stellar wind


Hubble Space Telescope image of a bubble-like cavity, called N44F, 35 light-years in diameter, which is being inflated by a stellar wind from a very hot star once buried inside a cold dense cloud. The central star in N44F is ejecting mass at a rate greater than a 100 million times that in the solar wind. The particles in this stellar wind move at 7 million kilometers per hour, compared with about 1.5 million kilometers per hour in the case of the Sun. N44F is located about 160,000 light-years away in the Large Magellanic Cloud. Credit: NASA, ESA, Y. Nazé (University of Liège, Belgium) and Y.-H. Chu (University of Illinois, Urbana).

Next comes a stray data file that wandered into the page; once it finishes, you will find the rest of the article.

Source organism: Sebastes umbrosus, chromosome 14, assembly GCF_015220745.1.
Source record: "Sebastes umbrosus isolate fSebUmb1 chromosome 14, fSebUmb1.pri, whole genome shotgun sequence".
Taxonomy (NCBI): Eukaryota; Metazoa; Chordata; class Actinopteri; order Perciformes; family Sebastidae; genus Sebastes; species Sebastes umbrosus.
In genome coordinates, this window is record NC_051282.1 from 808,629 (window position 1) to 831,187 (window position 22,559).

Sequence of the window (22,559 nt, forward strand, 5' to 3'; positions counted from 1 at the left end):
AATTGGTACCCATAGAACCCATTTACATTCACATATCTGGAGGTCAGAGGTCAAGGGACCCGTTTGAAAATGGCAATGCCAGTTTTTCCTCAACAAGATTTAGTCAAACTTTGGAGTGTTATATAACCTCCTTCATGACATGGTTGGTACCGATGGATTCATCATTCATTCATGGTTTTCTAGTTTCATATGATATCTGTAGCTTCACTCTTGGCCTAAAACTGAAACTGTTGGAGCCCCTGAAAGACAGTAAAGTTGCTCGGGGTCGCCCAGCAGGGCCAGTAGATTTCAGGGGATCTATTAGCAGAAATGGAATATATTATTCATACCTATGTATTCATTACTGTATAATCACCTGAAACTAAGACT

A stellar wind is the continuous flow of gas from the surface of a star into space. It is most intense toward the beginning and the end of a star's life, as exemplified by T Tauri stars, on the one hand, and red giants and supergiants, on the other.

Among the most extreme stellar winds, resulting in a loss of 10–6 solar mass or more per year, are those that occur in X-ray binaries, in which in O and B stars are being stripped by a compact companion (either a neutron star or a black hole).


During their time on the main sequence, most stars blow a very modest stellar wind; in the Sun's case this amounts to a mass loss of only about 10–14 solar mass per year (see solar wind). Stellar winds represents an important mechanism by material is returned to the interstellar medium to be recycled as a new generation of stars.